Making Change: The Big Deal on Public Investments
For the moment, let's forget about the convention center issue. Let's consider that every few years, cities all over the country ask residents to pay for some kind of large facility... it could be a museum, a ballpark or a new lakefront. Usually supporters say the investment will be a wonderful economic development tool; it'll create jobs, attract tourists and lure new businesses. Ask Norman Krumholtz, professor of urban planning at Cleveland State University, if these public investments actually payoff and he'll say.
NORMAN KRUMHOLTZ: Not very well, as it turns out. Gateway is a great case in point.
The promoters of Gateway - including Cleveland Tomorrow led by then-executive director Richard Shatten - said it would generate 29-thousand new jobs and 15 million dollars to the Cleveland Board of education. Instead, Krumholtz says, Gateway produced about 19-hundred low pay, seasonal jobs.
KRUMHOLTZ: And with respect to property taxes, it will never provide a dime's worth of new property tax for the Cleveland Board of Education because the properties has been rendered tax exempt in perpetuity. So in terms of payoff, spending 400-million dollars on a stadium and an arena was not really a very good deal.
Krumholtz says spending it on education or job training would make more sense. But take a trip to the other end of the College of Urban Affairs at CSU and you get a different view when you talk to the school's dean.
MARK ROSENTRAUB: So it was a good idea, it was a valid concept, but the reality of sports business in the United States created a disadvantage bargaining position for cities.
Mark Rosentraub studies the impact of sports teams on their cities. He refers to professional sports leagues as cartels that manipulate bad deals for cities ...such as Cleveland, that fear losing their major league teams will create a minor league city. Rosentraub says linking new stadiums to new jobs is false advertising and that Gateway definitely got the raw end of the stick on the deals it cut. But there is an upside.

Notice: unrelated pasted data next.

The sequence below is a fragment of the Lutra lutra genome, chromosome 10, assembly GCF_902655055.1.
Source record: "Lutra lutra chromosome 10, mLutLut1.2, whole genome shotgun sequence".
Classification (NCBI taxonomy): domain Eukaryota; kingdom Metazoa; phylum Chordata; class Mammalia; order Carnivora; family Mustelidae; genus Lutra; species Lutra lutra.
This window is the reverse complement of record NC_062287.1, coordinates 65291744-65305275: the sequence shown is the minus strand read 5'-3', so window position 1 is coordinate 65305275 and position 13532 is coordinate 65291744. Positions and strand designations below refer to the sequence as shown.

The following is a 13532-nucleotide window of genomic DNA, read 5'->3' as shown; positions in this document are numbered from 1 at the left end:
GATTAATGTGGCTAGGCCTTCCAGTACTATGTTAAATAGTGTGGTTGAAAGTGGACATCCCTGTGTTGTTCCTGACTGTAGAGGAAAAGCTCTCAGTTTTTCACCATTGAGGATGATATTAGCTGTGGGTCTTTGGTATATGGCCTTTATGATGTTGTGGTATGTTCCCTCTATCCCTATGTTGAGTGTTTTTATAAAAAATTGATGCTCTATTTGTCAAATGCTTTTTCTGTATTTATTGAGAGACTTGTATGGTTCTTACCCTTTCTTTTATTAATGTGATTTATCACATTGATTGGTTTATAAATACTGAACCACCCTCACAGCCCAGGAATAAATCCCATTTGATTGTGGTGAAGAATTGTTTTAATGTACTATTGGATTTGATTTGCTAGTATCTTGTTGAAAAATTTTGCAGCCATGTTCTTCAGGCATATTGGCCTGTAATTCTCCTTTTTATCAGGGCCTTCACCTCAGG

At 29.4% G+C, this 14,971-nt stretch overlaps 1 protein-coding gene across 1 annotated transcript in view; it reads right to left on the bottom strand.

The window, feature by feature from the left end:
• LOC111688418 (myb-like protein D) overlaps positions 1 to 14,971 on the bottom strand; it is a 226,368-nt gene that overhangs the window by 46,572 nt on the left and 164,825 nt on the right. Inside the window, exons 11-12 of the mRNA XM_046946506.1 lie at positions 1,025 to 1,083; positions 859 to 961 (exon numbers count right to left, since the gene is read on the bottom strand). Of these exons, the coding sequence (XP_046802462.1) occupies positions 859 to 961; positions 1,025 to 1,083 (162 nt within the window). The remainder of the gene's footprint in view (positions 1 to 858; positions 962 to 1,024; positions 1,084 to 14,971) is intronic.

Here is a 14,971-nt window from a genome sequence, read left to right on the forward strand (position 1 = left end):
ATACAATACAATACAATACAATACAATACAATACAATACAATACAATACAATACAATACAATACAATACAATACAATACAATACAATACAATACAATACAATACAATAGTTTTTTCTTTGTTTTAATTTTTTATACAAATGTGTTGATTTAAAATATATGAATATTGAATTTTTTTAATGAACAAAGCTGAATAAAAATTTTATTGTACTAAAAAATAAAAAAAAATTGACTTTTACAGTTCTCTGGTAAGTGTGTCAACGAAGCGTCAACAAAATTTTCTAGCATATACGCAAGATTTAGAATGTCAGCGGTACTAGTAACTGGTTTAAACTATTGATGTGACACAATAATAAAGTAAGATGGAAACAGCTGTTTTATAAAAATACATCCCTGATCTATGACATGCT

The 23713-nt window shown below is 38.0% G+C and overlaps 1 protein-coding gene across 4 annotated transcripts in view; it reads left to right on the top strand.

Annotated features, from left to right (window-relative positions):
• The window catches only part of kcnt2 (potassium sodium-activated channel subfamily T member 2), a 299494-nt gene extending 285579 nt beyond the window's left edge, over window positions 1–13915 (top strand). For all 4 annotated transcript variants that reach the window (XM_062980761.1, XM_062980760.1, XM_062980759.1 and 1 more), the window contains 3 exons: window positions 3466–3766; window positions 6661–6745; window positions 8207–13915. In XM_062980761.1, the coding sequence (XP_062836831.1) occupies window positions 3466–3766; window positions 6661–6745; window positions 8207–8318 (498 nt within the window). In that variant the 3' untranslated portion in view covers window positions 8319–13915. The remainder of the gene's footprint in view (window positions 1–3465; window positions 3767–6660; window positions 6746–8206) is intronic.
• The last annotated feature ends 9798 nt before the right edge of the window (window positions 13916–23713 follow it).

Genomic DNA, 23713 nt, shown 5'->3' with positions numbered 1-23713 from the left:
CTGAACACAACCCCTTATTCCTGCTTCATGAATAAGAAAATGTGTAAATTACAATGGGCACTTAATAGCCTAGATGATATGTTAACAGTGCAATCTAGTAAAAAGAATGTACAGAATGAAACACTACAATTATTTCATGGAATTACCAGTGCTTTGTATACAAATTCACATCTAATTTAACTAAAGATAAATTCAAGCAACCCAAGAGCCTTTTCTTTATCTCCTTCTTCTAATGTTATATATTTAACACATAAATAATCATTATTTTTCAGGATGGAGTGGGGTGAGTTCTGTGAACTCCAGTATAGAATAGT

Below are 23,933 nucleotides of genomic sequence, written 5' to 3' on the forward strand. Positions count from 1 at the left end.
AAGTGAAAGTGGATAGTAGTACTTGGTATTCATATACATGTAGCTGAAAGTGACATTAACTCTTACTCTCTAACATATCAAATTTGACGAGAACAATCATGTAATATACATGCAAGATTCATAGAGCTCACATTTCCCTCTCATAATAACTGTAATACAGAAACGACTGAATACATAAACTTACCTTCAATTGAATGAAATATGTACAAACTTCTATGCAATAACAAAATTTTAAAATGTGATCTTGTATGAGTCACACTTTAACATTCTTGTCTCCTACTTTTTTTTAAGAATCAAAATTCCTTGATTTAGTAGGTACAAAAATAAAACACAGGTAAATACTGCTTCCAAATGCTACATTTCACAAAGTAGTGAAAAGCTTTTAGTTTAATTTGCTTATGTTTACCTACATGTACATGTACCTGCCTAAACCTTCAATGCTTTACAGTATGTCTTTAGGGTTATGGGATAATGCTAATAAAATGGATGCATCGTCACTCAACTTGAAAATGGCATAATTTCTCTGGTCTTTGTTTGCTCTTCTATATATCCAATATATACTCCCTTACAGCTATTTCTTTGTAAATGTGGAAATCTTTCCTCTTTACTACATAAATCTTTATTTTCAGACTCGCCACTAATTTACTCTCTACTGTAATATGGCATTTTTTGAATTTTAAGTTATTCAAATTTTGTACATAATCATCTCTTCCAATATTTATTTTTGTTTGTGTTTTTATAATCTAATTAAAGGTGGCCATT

ROSENTRAUB: We still have to point to the fact that in a downtown area in good years the Indians and the Cavaliers bring almost four million visits to the downtown area. And people have to reflect back that prior to the building of these two facilities and the performance of the Indians in the '90s, if I would have told anyone that you'd be getting four million visits to downtown Cleveland, largely by suburbanites, they would have looked at me like I was absolutely crazy. Well, it happened.
What also happened was an increase in downtown residential living AND the renovation of the area around Gateway - like East 4th street. And note Rosentraub mentioned the visits are largely from locals - not tourists. Which leads us back to the Convention Center issue. City planning director Chris Ronayne says there are a slew of questions the region needs to answer before we decide on the issue:
CHRIS RONAYNE: We have a question that is on the table that we're wrestling with the community about is do still philosophically want to be a destination city? Is that in our overall strategy for this region? Should Cleveland be a place that competes as a destination market for tourism and convention business?
JEFF FINKLE: I think the question is: "what is the definition of a world class city?"
Jeff Finkle is president and CEO of the International Economic Development Council - an organization that advises the city of Cleveland and the Port Authority, among others. Finkle says that if "world class" means having a football team, baseball team and viable convention center, then we better worry about whether our facility can hold and attract national and international meetings.
JF: But if you decide that you're giving up. That you're not going to compete for certain types of businesses, you're not going to try to show off downtown Cleveland; you're not going to try to make those new infrastructure investments, then frankly, maybe you're saying that you're closing up shop and that children will have to find jobs in places that are willing to make those investments
To those who say Cleveland should focus on making the city a great place to live, Terry Jones, Political Science Professor at the University of Missouri St. Louis, says nice idea, but unrealistic. Jones says St. Louis's convention center did give its surrounding neighborhood a boost. But it may be unrealistic to focus only on internal improvements.
TERRY JONES: In the abstract, investing in yourself before investing in a facility that's going to attract outsiders makes a great deal of sense IF there is consensus in the community about not only what the purpose of those dollars should be, but the plan, the strategy for spending them.
Jones says in that regard spending public money on a tangible convention center is an easier sell than spending on education. And based on the proliferation of plans for Cleveland's new center, the city has a way to go before it can agree on a single strategy for economic growth. In Cleveland, Shula Neuman 90.3